"Our aims and objectives are based on research findings worldwide that indicate that children do best when both parents are actively involved in their lives, even after separation or divorce. We believe conflict can be reduced and mental and emotional health of children improve when divorcing parents can be assured of equal and meaningful contact with their children", says Uma.

In the US, statistics indicate that children from fatherless homes are five times more likely to commit suicide, 32 times more likely to run away from home, 20 times more likely to have behavioural disorders, 14 times more likely to commit rape, nine times more likely to drop out of high school, 10 times more likely to abuse chemical susbtance, 20 time s more likely to end up in prison, says CRISP leaflet.

CRISP seeks to advocate that joint custody is the best outcome for children whose parents are separated. Child needs support of both biological parents and both should be responsible for its emotional and psychological well being.

Single mothers should be given mandatory counselling to increase involvement of biological father in a child's life and existing visitation schedule should be increased to enhance the role of the non custodian parents. "How can a child know what the other parent is like when he or she never interacts with him or her," says Jagirdar.

Many a times one of the parents indulges in interparental child abduction where one takes the child to another country without the permsission of other. The said action without the permission of court is considered a criminal act under international laws including Hague Convention, says Jagirdar.

According to Uma, CRISP is dedicated to putting efforts to creation of a judicial, legislative system and public awareness that promotes equal rights for all parties affected by divorce and break up of a family. It also aims at providing legal advise to those seeking it on the issue of shared parenting and child rights, separation and divorce cases.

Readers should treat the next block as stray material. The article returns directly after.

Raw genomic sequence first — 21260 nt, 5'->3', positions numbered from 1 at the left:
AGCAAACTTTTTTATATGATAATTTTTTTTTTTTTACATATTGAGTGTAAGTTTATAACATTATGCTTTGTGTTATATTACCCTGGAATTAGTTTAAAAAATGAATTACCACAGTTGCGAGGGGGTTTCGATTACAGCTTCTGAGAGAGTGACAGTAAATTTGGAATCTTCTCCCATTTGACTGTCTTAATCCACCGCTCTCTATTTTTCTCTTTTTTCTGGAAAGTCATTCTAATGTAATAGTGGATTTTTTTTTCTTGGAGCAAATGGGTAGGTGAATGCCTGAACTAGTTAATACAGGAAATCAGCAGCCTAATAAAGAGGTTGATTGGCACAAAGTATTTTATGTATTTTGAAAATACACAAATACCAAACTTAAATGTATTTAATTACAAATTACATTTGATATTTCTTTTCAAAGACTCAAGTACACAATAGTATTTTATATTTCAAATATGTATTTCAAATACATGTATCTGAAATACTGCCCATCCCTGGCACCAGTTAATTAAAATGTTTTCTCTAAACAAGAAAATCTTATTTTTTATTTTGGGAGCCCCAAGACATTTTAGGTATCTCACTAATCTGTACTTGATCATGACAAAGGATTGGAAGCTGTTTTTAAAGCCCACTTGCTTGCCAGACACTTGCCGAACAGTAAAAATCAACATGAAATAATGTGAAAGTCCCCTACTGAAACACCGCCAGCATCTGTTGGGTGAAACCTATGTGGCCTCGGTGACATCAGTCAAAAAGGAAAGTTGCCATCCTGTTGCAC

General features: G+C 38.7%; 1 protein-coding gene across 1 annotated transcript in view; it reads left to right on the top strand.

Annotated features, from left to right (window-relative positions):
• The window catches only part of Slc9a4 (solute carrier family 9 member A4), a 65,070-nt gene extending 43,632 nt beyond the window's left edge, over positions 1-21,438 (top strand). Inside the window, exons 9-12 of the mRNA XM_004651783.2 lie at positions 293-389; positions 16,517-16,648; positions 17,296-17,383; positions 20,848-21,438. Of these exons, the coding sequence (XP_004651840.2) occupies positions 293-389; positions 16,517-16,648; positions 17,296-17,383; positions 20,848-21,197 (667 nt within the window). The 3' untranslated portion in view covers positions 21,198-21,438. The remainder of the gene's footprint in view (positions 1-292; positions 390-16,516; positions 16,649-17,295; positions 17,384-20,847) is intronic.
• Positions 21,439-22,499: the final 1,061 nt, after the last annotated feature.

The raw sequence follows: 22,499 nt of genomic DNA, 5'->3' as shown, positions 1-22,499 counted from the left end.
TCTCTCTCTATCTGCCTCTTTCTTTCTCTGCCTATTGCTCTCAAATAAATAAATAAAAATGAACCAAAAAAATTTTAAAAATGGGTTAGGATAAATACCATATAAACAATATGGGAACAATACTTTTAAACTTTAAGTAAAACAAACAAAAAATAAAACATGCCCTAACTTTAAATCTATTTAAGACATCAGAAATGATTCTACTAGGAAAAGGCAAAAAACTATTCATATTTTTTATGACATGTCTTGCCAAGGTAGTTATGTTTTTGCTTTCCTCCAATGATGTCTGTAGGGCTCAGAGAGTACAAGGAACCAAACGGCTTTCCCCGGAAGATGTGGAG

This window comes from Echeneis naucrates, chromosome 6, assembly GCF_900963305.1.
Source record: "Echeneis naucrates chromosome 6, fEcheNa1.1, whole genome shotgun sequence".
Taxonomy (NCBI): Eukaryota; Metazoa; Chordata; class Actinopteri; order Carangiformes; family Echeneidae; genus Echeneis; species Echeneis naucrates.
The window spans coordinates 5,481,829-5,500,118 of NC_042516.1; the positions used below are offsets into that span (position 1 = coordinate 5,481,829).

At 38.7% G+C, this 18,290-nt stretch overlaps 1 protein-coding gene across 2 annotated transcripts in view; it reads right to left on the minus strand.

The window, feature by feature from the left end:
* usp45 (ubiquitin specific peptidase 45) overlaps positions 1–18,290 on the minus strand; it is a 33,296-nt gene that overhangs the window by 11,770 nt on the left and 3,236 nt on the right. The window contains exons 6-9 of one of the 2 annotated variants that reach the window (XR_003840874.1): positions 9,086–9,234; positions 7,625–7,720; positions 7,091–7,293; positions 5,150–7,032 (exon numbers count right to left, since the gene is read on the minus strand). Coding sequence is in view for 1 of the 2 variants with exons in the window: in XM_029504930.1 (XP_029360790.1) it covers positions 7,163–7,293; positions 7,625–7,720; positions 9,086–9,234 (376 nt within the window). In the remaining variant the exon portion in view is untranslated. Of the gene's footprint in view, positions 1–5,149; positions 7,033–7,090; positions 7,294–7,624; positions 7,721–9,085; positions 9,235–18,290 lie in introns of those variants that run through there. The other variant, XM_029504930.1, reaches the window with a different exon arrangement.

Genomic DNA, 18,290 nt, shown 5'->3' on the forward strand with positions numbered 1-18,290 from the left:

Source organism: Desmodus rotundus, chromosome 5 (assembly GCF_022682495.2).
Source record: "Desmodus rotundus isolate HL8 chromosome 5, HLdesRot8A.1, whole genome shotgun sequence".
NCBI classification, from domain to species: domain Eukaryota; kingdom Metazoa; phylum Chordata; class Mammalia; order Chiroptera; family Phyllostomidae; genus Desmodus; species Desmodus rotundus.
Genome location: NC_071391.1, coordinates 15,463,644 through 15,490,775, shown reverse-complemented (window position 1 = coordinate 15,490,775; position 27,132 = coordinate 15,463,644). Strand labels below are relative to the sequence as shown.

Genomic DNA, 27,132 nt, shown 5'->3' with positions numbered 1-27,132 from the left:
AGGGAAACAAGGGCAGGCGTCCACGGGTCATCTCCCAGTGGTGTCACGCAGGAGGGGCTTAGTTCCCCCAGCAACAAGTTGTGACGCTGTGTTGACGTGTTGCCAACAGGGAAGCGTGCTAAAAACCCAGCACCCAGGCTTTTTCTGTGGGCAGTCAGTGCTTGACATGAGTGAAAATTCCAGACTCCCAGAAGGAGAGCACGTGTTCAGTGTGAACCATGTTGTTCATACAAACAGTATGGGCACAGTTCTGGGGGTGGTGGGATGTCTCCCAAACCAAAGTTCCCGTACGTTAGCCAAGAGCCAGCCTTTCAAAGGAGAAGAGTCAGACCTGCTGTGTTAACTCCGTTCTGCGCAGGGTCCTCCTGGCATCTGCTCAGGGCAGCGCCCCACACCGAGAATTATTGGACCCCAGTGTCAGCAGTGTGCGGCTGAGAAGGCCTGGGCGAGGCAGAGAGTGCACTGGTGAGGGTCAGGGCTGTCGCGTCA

CRISP demands that as part of the shared parenting concept, which is popular in the West, efforts be made in India too to ensure meaningful and balanced particiaption of both parents in the lives of children in case of separation.

"We do not want India to see a repeat of what is happening in the US now following divorce and separation cases", says Jagirdar. "We must learn our lessons now", he said.

Parent alienation occurs when one parent disallows the other from communicating with the child out of personal vendetta. The dominant parent brainwashes the child against the other, assuring the child that it was okay to ignore the non-custodian parent, resulting in mental distress to the child and similar distress and trauma to the deprived parent.

"We advocate that both parents be put through counselling to ensure that their ego hassles and marital problems do not affect the wellbeing of the child. We want to sensitise the law enforcement agencies to treat family as an important but fragile institution with kids glove", says Uma.

At the heart of CRISP is a basic philosophy, says Jagirdar. "A man or women can choose or change his spouse, a child unfortunately, cannot choose or change his set parents, he is born to" and shared parenting is all about understanding that a child needs the love, nurturing, guidance and support of both parents, in whose care he is placed by nature.